The crowd-sourced dictionary of “urban”* language, that font to which we all repair when seeking the definitive definition of “badonkadonk,”** the Urban Dictionary, has been sworn in in a court of law.
The Urban Dictionary, cobbled together by a college freshman back in 1999, “was cited in a financial restitution case in Wisconsin,” in April, according to the New York Times, “where an appeals court was reviewing the term ‘jack’ because a convicted robber and his companion had referred to themselves as the ‘jack boys.’”
Several weeks prior to the Wisconsin case, the dictionary was also consulted in a sexual harassment case in Tennessee.
It takes a while before a word is added to standard dictionaries. The Urban Dictionary was designed to bridge the gap between the street and the hallowed halls of the lexicographers.
It addresses the development of slang terms, which appear early and often, and few of which ever become permanent, standard parts of speech, thereby qualifying them for inclusion in the Oxford English Dictionary or Merriam-Webster.
The use of the Urban Dictionary in court cases is likely to increase, according to Rutgers law professor Greg Lastowka, who told the Times, “If it is Urban Dictionary or hire some linguistic expert to do a survey, it seems like a pretty cheap, pretty good alternative for the court.”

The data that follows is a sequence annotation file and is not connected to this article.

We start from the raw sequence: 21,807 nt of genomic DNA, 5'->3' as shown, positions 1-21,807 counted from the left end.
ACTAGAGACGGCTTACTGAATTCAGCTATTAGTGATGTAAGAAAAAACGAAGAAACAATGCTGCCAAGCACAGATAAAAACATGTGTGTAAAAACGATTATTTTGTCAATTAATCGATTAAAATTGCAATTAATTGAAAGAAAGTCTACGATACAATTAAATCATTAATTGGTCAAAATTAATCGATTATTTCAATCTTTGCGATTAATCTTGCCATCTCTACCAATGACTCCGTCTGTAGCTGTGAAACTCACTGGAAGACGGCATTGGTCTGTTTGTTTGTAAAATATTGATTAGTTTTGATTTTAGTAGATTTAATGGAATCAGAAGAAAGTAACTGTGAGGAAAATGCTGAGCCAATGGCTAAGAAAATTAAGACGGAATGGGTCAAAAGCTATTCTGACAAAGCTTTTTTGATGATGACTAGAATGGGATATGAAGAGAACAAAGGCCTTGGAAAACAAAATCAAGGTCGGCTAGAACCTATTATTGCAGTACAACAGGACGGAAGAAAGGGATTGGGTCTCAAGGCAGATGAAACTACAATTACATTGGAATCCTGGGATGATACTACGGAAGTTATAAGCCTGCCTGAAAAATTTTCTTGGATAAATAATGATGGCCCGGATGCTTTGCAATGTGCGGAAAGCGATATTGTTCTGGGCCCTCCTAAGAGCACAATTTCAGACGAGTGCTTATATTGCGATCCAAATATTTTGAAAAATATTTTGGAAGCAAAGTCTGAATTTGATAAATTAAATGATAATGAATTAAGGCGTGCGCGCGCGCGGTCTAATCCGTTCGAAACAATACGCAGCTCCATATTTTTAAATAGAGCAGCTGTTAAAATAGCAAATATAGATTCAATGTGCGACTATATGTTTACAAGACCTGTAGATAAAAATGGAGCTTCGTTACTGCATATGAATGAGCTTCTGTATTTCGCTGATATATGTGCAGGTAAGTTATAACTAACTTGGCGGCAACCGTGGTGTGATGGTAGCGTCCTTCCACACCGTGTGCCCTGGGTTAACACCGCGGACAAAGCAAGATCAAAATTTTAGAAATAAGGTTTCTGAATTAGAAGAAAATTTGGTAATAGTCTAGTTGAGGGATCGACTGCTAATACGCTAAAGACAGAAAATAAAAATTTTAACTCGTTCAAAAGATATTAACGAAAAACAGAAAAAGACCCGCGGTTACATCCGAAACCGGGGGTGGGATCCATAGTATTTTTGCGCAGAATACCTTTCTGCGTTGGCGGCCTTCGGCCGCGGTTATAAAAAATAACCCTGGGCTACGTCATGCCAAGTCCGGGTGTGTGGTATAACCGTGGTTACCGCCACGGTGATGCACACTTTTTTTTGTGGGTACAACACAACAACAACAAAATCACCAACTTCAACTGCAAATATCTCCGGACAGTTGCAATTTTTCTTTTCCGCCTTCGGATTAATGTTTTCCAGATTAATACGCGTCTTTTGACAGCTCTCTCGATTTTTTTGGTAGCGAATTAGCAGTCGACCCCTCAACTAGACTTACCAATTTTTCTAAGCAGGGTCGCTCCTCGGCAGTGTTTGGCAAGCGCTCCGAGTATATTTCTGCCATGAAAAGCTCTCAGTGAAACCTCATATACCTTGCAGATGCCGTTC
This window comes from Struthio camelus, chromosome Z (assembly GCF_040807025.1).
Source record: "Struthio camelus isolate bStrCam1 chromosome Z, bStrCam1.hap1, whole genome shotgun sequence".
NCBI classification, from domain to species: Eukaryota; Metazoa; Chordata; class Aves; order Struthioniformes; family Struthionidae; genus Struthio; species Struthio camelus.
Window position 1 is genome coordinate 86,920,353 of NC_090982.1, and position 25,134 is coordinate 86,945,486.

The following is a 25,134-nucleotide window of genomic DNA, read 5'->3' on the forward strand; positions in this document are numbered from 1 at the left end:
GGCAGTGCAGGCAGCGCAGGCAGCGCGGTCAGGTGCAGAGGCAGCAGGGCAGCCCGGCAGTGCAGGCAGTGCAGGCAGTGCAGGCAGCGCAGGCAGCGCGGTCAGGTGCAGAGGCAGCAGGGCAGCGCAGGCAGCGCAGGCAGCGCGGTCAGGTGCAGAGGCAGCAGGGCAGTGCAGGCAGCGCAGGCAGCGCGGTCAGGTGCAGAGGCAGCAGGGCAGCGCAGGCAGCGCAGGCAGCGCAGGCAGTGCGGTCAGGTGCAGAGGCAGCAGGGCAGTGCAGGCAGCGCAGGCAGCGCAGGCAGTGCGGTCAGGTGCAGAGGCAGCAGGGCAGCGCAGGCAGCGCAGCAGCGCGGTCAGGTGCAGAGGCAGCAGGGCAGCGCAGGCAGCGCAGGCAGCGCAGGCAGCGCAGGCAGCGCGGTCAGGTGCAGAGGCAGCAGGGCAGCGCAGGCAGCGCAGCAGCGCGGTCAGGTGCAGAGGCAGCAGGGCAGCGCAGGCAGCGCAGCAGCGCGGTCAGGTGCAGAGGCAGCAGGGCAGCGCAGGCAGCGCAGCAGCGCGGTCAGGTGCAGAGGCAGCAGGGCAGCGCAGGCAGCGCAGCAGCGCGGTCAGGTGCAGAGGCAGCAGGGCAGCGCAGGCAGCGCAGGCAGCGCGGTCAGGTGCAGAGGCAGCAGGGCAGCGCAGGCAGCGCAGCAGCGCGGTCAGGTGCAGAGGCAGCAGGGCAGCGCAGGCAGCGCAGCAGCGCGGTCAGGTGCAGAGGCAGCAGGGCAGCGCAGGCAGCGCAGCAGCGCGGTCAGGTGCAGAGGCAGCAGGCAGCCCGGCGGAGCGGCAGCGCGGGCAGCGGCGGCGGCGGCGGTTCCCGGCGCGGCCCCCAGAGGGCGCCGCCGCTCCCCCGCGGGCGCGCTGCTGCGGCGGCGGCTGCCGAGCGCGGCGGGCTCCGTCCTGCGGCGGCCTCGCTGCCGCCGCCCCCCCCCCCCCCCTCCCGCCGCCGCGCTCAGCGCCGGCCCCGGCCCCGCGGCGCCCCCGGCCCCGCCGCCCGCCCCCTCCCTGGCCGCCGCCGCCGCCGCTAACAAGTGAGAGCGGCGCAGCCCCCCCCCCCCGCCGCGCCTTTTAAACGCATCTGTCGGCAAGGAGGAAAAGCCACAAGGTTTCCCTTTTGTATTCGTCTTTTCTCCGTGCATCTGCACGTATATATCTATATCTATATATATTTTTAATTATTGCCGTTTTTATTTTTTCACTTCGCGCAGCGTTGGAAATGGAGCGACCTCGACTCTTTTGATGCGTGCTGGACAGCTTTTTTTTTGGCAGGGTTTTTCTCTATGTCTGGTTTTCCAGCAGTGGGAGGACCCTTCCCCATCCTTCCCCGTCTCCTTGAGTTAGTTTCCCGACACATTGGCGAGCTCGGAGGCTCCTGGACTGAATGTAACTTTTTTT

“In the last year alone, the Web site was used by courts to define iron (‘handgun’); catfishing (‘the phenomenon of Internet predators that fabricate online identities’); dap (‘the knocking of fists together as a greeting, or form of respect’); and grenade (‘the solitary ugly girl always found with a group of hotties’).”
If this sounds familiar, and silly, it might be one of several reasons. Crowdsourced reference resources can be very useful, but they have also been repeatedly decried as unreliable. Take Wikipedia’s high-profile incident in which writers on that crowdsourced encyclopedia called American journalist John Siegenthaler a suspect in the assassination of President John Kennedy.
The other problem is the New York Times itself. One of the most celebrated, and hilarious, incidents of a journalist getting pranked was when reporter John Marin, in his long 1992 style feature on grunge culture in the Northwest, published a glossary of grunge terms.
There was no such thing as grunge slang. But that didn’t stop a Sub Pop Records sales associate from furnishing Marin with a luxuriant list thereof, including such phrases as “harsh realm,” “wack slacks” and, most operatically of all, “swingin’ on the flippity-flop.”
So between the unreliability of crowdsourcing and the Times’ track record of pitching standard journalistic practice out the window when covering anything west of the Hudson, you might want to take this account with a grain of salt.
But the notion that its contributors are now going to take every opportunity to fill the dictionary with hangin’ with the flippity-flop style nonsense in the hope that they hear their preposterous contributions intoned by an attorney on Court TV with the same gravitas that Tipper Gore lent to the lyrics of Twisted Sister or Joe Lieberman did to Dove Shack?
The mere idea is, to borrow a term from the Urban Dictionary, “tang.”***
*This is newscaster code for black
**”Only used when describing bitchs”
***This is not a thing